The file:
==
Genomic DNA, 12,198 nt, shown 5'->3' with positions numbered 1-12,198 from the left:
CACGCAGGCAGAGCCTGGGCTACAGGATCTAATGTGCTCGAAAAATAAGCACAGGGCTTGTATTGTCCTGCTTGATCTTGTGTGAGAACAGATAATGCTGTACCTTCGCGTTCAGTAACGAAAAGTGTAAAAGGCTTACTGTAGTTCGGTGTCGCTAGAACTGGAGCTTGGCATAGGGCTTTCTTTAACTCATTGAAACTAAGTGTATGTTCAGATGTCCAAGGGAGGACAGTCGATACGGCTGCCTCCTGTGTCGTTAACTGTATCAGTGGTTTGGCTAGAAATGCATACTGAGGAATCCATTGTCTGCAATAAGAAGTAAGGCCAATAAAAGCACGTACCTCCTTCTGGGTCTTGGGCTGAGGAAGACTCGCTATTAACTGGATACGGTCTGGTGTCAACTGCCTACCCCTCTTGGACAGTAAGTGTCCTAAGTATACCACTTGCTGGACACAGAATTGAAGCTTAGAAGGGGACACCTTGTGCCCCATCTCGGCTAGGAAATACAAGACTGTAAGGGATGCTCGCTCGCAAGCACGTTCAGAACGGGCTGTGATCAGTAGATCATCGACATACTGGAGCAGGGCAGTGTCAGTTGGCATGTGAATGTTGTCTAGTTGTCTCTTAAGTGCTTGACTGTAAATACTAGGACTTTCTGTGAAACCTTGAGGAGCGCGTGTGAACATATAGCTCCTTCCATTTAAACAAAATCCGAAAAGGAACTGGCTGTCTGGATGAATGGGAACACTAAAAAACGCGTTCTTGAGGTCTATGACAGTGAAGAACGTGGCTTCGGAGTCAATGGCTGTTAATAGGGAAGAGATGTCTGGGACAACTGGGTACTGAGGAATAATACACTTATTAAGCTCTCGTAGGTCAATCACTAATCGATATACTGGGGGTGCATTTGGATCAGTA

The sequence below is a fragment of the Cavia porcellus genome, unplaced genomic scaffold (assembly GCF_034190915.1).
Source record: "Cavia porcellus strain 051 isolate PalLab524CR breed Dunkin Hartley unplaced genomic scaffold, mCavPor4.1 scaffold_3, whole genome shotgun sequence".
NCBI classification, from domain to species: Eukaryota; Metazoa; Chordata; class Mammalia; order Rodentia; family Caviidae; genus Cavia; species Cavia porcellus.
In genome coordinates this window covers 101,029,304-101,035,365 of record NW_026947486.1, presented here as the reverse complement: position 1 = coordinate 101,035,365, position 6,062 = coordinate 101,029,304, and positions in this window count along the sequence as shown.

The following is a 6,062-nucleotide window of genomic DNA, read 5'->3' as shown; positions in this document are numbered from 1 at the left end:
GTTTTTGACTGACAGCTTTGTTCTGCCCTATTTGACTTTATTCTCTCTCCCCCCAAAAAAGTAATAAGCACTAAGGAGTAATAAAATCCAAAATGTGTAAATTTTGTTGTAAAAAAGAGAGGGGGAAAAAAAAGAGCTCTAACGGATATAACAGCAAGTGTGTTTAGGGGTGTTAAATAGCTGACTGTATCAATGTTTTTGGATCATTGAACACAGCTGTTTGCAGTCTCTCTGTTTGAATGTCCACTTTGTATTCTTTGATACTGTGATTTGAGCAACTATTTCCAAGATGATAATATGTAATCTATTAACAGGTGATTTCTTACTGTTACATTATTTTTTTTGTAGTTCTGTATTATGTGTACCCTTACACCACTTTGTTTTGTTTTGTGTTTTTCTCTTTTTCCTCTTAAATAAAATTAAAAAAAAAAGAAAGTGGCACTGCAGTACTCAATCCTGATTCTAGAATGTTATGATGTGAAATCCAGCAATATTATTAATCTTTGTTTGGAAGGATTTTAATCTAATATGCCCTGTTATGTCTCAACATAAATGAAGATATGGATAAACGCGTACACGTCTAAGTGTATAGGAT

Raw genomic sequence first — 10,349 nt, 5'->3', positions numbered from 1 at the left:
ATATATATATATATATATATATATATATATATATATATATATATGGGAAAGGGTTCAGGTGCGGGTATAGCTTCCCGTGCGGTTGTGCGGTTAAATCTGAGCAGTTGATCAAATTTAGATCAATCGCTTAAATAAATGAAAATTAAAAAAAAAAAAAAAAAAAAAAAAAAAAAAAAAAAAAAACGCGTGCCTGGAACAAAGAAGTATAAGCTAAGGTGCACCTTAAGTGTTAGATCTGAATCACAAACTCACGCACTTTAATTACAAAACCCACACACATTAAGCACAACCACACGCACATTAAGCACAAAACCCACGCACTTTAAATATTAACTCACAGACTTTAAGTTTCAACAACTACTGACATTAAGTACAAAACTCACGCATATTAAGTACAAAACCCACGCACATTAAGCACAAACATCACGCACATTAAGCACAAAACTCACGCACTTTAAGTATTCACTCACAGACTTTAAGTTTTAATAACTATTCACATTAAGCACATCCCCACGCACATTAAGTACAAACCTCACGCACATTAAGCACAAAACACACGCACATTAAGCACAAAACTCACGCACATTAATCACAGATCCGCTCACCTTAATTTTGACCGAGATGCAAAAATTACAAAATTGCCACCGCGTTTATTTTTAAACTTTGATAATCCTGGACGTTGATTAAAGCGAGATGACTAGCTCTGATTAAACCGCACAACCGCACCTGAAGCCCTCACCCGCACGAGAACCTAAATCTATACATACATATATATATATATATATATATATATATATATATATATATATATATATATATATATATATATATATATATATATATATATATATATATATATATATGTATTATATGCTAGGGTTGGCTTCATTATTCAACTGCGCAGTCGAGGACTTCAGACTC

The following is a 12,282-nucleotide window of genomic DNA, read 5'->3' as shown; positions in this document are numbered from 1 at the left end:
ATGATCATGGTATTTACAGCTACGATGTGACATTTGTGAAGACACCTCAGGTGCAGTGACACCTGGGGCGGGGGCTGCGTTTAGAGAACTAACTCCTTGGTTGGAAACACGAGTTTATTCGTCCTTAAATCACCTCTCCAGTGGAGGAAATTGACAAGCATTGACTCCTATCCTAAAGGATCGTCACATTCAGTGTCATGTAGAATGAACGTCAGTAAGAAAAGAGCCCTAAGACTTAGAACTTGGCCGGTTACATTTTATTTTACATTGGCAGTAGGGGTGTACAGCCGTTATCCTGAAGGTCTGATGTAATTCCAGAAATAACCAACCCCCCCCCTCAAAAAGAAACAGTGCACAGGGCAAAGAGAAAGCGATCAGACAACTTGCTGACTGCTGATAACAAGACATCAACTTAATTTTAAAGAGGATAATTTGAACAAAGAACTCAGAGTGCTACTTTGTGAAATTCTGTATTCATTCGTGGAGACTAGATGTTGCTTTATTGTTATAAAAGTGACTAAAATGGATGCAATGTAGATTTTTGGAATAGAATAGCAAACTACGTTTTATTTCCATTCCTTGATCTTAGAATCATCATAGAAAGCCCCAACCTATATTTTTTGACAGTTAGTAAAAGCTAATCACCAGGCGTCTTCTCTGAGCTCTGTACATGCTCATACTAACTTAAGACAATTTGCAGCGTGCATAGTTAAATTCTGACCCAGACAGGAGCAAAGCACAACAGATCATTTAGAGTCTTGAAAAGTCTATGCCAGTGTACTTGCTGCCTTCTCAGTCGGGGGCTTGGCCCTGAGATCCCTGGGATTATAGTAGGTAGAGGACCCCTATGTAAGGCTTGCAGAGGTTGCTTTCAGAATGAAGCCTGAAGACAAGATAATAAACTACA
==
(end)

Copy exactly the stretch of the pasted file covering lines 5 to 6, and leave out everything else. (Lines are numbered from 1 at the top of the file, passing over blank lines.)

NCBI classification, from domain to species: Eukaryota; Metazoa; Chordata; class Mammalia; order Rodentia; family Caviidae; genus Cavia; species Cavia porcellus.
In genome coordinates this window covers 101,029,304-101,035,365 of record NW_026947486.1, presented here as the reverse complement: position 1 = coordinate 101,035,365, position 6,062 = coordinate 101,029,304, and positions in this window count along the sequence as shown.